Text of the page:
"Lecture" for Week 11

Modern algebra

There is quite a lot of reading this week, since Allen likes number theory, Stillwell likes group theory and quaternions, and I like vector spaces. I will try to hold the written problems to a minimum.

Linear algebra

Some years ago I wrote a textbook for our applied-analysis-oriented linear algebra course (Math. 311). I realized that textbooks on linear algebra usually contain very little history, unlike books on calculus, differential equations, Fourier analysis, abstract algebra, topology, number theory. In fact, I realized that I knew very little history of linear algebra. So, I read up on the topic and wrote a short history chapter for the book.

Prof. Allen has very little on linear algebra either, so in the 2003 course I inserted a rewrite of my chapter on the history of linear algebra into the syllabus. Stillwell brings Chapters 20 and 21 right up to the dawn of modern linear algebra but has little to say about the latter. It is characteristic of the gap in perspective between pure mathematicians (especially algebraists and number theorists) and applied mathematicians, physicists, and analysts that the former think of quaternions as a major development while the latter think of them as a fascinating evolutionary side track (like woolly mammoths) on the way to the proper understanding of vector spaces and Lie groups. More on this next week.

Some biographical remarks and references

Evariste Galois vies with Alan Turing to be the most Hollywood-worthy mathematician. This article is fun to read: T. Rothman, "Genius and biographers: The fictionalization of Evariste Galois", Amer. Math. Monthly 89, 84-106 (1982). This article reinforces my initial warning not to believe everything you read about the history of mathematics, especially when written by nonprofessional historians. In particular, the statement that Galois "hurriedly [wrote] out his discoveries on group theory" the night before his duel is an exaggeration. (He had been writing manuscripts for several years and trying to get them published, but for a combination of reasons they had not been published. What he did that night was to write a summary in a letter to a friend and also to go through the manuscripts and annotate them. At least that's what Rothman -- who is not a professional historian either -- says.)
Rothman is especially hard on the author Eric Temple Bell. Bell's books on mathematics and mathematicians were immensely popular around the middle of the 20th century; I read several when I was in high school. Today they are out of favor, being regarded as inaccurate and antifeminist (although I think no more sexist than most books about math history from that period and earlier). That's why they are not listed in any Math. 629 web pages, although more than one of them would qualify as math history books on the basis of content. It turns out that Bell himself was a strange character (he had some private demons, as they say). There is an article about him by Constance Reid, Am. Math. Monthly 108, 393-402 (2001). Rothman's title is a play on Bell's chapter titles for Galois, "Genius and Stupidity", and Abel, "Genius and Poverty".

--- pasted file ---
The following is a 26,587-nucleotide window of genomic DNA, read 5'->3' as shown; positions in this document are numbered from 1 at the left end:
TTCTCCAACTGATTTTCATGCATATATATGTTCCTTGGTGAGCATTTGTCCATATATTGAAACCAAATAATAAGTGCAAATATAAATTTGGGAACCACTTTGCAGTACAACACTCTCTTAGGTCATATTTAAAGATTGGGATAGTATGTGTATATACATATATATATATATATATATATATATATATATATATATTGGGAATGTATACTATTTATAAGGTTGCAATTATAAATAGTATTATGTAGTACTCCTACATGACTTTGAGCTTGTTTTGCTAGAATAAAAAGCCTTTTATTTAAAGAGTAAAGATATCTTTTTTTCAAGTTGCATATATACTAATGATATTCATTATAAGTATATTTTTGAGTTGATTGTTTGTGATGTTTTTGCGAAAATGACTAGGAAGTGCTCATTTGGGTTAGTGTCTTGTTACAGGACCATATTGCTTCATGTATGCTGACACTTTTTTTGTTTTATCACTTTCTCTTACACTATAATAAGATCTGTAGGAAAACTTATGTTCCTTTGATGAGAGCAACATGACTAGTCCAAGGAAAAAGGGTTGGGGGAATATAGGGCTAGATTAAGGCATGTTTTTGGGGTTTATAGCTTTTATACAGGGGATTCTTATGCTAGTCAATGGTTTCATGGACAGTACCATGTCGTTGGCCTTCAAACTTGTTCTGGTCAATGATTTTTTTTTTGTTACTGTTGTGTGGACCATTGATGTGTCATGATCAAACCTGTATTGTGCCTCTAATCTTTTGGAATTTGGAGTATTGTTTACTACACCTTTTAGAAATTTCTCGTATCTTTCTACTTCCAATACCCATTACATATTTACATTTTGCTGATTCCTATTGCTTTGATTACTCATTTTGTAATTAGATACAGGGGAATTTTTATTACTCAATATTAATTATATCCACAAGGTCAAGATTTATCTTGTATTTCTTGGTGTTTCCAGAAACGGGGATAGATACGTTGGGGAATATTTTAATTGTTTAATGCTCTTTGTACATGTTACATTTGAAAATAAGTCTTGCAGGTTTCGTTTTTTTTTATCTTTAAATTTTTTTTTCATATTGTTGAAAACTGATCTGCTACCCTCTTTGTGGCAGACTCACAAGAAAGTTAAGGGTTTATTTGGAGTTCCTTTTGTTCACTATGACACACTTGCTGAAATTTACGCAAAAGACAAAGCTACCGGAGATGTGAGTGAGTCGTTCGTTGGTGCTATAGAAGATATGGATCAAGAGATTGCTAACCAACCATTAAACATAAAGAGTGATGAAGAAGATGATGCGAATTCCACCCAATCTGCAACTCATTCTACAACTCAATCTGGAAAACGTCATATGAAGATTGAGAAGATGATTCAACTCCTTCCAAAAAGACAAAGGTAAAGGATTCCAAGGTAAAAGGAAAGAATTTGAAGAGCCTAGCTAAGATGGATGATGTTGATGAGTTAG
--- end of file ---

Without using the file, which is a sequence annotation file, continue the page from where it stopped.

George Green was briefly mentioned in Stillwell Sec. 16.3, but in my lectures he appears here because I regard vector calculus as a logical outgrowth of linear algebra.

Green has a somewhat unusual biography. He was a self-taught young man from a small town in England who wrote an essay of about 100 pages in which he introduced all the things that bear his name and are so important in partial differential equations and the physics of fields (such as electromagnetism): Green's theorem, Green's integral identities, Green functions. (The essay is available on the Web, but the notation is so archaic that it is difficult to read.) The value of his work was recognized and he was invited to Cambridge to become an undergraduate (at a rather late age) and eventually a college Fellow. Unfortunately, he fell ill and died soon thereafter. No photographs or portraits of him are extant.

This information comes from a nice, short article, L. Challis and F. Sheard, The Green of Green Functions, Physics Today 56 No. 12 (Dec. 2003) 41-46. (As usual, you can get this on line through TAMU Evans Library, but it is not legal or practical for me to link to it.)

Another amusing difference of perspective between mathematicians and physicists is that every physics student is taught to revere "Noether's theorem" relating symmetries to conservation laws and would be surprised to learn that Emmy Noether was primarily an algebraist. Stillwell (p. 465) gives the impression that this famous paper was part of Paul Gordan's program on the brute-force study of explicit algebraic invariants, but I see it differently. Noether's paper has been translated to English by M. A. Tavel in Transport Theory and Statistical Physics 1 (1971) 183-207, with a commentary. The best related pedagogical paper I encountered as a physics graduate student is E. L. Hill, Reviews of Modern Physics 23 (1951) 253-260. I thought I could paraphrase an explanation of the theorem from one of these, but now I see that I can't improve on Wikipedia's summary: "If a system has a continuous symmetry property, then there are corresponding quantities whose values are conserved in time. [More precisely,] to every differentiable symmetry generated by local actions, there corresponds a conserved current." The article goes on to give some definitions and examples.